War of the Rebellion: Serial 049 Page 0892 OPERATIONS IN N. C.,VA.,W. VA.,MD.,AND PA. Chapter XLI.

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HDQRS. DEPT. OF WESTERN VA. AND EAST TENN.,

Dublin, December 24, 1863.

Brigadier General W. PRESTON,

Richmond, Va.:

Your letter of 22nd received to-day. Please return to Abingdon and resume command of District of Southwestern Virginia.

SAM. JONES,

Major-General.

DECEMBER 27, 1863.

General J. E. B. STUART:

GENERAL: I send you the report from Clark's Mountain received this morning:

The enemy's camps of about two corps are in sight, as before reported, near Mitchell's Station and along the railroad between Mitchell's Station and Culpeper Court-House. No movements in their camp this morning. It is too smoky to see plainly about Brandy and vicinity, but the rising of columns of smoke indicates increased camps about Stone-House Mountain and Culpeper Court-House.

I wish if to-morrow is favorable you would ride to Clark's Mountain and observe the position of the enemy, and let me know your conclusion. The report from the moutnain does not coincide with Lomax's of 11.15 to-day, just received.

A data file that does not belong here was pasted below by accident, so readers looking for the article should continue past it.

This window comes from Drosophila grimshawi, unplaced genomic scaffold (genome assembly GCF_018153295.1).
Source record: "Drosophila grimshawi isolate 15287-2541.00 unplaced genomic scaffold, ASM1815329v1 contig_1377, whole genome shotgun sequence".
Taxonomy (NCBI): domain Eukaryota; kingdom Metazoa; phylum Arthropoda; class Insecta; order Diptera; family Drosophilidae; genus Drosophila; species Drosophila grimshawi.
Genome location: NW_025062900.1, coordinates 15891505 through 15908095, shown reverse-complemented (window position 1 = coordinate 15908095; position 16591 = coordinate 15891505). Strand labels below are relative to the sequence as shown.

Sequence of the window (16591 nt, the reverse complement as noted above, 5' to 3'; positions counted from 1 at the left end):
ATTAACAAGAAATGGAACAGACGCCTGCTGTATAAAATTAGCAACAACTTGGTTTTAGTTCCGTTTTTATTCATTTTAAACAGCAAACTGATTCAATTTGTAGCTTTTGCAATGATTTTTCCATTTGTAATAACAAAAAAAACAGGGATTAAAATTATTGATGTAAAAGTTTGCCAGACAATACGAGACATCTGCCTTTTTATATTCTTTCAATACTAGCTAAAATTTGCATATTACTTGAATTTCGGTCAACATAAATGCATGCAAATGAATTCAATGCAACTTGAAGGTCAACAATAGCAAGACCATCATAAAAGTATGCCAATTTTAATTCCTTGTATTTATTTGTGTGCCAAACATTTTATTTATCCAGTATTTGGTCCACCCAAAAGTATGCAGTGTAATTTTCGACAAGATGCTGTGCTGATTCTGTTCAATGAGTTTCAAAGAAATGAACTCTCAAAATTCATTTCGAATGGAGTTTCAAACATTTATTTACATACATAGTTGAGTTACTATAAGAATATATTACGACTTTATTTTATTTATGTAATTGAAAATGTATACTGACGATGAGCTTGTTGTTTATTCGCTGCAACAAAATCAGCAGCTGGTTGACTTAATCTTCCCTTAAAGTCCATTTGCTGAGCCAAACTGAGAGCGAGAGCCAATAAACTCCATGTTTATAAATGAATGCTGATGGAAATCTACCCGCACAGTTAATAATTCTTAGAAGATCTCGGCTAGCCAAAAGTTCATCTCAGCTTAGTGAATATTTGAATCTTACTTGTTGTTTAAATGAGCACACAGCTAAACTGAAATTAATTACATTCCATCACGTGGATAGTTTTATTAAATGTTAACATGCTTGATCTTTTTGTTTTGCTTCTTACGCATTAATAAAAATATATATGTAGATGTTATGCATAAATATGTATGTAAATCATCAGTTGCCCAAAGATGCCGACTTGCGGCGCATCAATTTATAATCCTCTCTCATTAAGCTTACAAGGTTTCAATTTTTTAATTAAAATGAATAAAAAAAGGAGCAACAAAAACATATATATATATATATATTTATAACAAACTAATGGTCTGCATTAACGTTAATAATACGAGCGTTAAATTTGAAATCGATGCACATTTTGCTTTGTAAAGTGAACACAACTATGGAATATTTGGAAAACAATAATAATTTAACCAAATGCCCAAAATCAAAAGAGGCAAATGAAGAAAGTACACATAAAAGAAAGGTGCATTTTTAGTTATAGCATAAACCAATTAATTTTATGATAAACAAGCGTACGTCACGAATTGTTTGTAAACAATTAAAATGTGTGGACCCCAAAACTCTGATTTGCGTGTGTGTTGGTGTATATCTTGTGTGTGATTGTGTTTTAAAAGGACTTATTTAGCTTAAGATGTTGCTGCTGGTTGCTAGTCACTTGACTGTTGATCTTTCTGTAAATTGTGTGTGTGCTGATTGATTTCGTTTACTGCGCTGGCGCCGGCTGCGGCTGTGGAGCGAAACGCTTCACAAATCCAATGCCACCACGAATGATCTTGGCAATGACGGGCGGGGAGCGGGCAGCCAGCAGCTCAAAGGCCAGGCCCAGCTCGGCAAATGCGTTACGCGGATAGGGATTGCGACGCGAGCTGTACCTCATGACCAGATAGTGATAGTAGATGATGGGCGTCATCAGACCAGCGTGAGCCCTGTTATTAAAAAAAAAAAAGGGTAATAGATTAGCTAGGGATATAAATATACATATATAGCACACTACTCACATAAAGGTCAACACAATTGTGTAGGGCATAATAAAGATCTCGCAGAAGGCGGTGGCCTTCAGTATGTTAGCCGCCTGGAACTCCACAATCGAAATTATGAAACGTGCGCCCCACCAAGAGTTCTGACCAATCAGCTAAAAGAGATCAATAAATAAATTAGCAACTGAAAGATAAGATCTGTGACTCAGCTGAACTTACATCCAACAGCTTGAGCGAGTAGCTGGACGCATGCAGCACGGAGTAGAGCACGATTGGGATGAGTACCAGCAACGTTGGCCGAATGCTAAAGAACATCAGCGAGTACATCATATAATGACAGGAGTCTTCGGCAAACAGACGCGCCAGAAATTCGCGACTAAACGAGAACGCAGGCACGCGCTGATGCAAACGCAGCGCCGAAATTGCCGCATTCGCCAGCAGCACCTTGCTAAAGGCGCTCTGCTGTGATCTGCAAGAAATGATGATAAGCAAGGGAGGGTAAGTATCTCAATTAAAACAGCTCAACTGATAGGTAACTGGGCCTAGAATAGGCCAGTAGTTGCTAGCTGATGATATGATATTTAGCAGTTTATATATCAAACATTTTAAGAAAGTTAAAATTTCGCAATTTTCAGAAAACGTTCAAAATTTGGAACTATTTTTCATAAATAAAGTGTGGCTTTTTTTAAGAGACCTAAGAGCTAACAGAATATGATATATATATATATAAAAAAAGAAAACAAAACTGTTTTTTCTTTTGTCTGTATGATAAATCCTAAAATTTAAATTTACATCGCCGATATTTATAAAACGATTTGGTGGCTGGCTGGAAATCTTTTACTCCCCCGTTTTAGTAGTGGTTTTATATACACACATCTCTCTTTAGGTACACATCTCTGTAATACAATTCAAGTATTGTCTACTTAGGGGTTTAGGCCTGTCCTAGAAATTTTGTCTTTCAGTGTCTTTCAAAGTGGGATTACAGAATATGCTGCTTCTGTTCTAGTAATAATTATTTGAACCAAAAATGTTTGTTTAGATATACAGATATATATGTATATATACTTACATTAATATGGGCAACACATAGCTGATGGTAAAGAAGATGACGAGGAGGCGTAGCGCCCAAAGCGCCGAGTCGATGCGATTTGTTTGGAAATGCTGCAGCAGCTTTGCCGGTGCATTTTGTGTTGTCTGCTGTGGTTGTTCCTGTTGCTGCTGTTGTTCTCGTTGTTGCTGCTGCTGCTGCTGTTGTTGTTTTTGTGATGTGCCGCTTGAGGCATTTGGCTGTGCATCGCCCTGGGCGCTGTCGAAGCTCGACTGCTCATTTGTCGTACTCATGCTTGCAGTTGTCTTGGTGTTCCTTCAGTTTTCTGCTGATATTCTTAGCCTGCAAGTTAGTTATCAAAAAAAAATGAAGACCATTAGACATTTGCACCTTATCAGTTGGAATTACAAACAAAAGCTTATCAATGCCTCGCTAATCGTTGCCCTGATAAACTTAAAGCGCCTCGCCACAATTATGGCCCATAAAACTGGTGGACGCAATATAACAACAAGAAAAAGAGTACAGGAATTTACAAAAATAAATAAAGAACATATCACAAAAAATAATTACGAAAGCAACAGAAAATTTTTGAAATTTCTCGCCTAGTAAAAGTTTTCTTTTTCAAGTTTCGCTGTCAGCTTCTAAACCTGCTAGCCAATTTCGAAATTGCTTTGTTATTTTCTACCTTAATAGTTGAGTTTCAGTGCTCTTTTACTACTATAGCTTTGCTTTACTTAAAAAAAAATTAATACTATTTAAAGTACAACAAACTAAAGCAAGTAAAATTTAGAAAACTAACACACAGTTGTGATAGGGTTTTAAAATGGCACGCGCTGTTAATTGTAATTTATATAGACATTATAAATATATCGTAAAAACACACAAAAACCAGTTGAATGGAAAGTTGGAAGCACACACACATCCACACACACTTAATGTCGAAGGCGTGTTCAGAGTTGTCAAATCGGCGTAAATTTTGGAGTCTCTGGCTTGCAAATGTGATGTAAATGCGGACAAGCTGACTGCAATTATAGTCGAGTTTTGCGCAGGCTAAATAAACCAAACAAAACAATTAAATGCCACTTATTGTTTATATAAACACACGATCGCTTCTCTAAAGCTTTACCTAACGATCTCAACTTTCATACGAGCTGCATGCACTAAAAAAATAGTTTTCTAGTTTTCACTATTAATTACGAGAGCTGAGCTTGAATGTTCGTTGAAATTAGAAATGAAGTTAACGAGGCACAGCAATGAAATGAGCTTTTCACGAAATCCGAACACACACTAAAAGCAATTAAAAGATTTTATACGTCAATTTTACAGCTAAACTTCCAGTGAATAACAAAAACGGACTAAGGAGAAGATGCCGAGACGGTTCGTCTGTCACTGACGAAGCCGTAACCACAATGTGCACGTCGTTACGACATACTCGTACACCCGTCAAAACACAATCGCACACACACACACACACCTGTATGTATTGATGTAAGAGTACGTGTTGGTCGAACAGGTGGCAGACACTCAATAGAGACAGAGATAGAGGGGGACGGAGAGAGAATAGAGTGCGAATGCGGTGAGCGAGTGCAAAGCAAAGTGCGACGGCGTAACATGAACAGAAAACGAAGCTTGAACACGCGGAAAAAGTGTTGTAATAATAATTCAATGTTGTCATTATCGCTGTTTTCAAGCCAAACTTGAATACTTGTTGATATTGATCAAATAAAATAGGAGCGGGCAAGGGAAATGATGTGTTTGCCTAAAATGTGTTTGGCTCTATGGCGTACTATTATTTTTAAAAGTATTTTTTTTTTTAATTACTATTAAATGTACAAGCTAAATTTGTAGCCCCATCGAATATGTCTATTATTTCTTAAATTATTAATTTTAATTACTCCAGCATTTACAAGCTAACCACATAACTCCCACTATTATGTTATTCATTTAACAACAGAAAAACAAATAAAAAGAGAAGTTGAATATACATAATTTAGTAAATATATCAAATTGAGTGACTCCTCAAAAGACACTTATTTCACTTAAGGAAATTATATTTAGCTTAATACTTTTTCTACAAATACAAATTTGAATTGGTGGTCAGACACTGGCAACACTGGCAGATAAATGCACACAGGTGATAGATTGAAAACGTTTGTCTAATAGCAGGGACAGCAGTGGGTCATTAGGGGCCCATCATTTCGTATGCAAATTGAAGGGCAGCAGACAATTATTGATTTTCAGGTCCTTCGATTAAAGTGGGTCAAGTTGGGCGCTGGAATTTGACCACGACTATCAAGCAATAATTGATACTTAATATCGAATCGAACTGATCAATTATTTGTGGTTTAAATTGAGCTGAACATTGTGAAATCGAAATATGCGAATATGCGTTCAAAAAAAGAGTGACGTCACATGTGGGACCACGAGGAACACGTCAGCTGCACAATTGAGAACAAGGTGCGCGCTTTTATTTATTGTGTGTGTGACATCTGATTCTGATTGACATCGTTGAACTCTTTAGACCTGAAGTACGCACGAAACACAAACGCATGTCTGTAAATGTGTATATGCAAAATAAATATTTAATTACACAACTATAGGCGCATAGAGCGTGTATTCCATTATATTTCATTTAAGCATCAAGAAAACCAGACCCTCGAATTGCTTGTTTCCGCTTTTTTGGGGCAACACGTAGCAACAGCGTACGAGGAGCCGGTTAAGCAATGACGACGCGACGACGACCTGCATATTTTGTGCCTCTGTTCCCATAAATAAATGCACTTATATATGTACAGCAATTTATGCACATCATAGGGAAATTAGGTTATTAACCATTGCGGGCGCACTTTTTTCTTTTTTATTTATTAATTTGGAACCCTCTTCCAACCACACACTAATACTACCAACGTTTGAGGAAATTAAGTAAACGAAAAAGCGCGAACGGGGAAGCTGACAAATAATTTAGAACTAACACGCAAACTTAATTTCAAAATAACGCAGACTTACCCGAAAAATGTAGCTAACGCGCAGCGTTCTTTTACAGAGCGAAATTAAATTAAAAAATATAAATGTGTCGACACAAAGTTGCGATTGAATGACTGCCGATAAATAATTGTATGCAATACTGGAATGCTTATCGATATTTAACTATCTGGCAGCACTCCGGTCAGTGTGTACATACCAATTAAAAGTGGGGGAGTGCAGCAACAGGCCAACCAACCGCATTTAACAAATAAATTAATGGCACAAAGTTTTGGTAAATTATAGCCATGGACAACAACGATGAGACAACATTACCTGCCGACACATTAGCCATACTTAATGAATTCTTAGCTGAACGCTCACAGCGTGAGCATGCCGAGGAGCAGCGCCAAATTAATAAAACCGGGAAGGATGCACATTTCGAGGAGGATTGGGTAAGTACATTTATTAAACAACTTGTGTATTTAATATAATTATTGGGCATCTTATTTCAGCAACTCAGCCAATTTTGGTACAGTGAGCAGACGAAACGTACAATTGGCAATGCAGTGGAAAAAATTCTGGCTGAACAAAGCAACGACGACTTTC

Very respectfully,

R. E. LEE.

WILMINGTON,

December 28, 1863.

General COOPER:

My scouts bring me information, considered trustworthy, that heavy re-enforcements are daily arriving at New Berne. It is reported that Kinston will be attacked in a few days, that Butler designs extending his lines to Kinston and New River. Kinston should be re-enforced at once.

W. H. C. WHITING,

Major-General.

WILMINGTON, N. C.,

December 28, 1863.

General S. COOPER,

Adjutant and Inspector General, Richmond:

GENERAL: Kinston is a strategic point which should never be allowed to fall into the enemy's hands. It is undoubtedly, of the very greatest importance to the defense of Wilmington. While we hold it, we may consider our communication secure, and we seriously threaten any advance on this place from toward New Berne. I am sure that an attack is meditated on that point, and imminent. The enemy are preparing for an active campaign in North Carolina, the ultimate object of which is doubtless to close the only remaining port we possess.

You are in possession of my plans of defense, and are aware of what is indispensable to success. I think I am not premature, nor ill advised, in saying that it is full time to throw a strong force into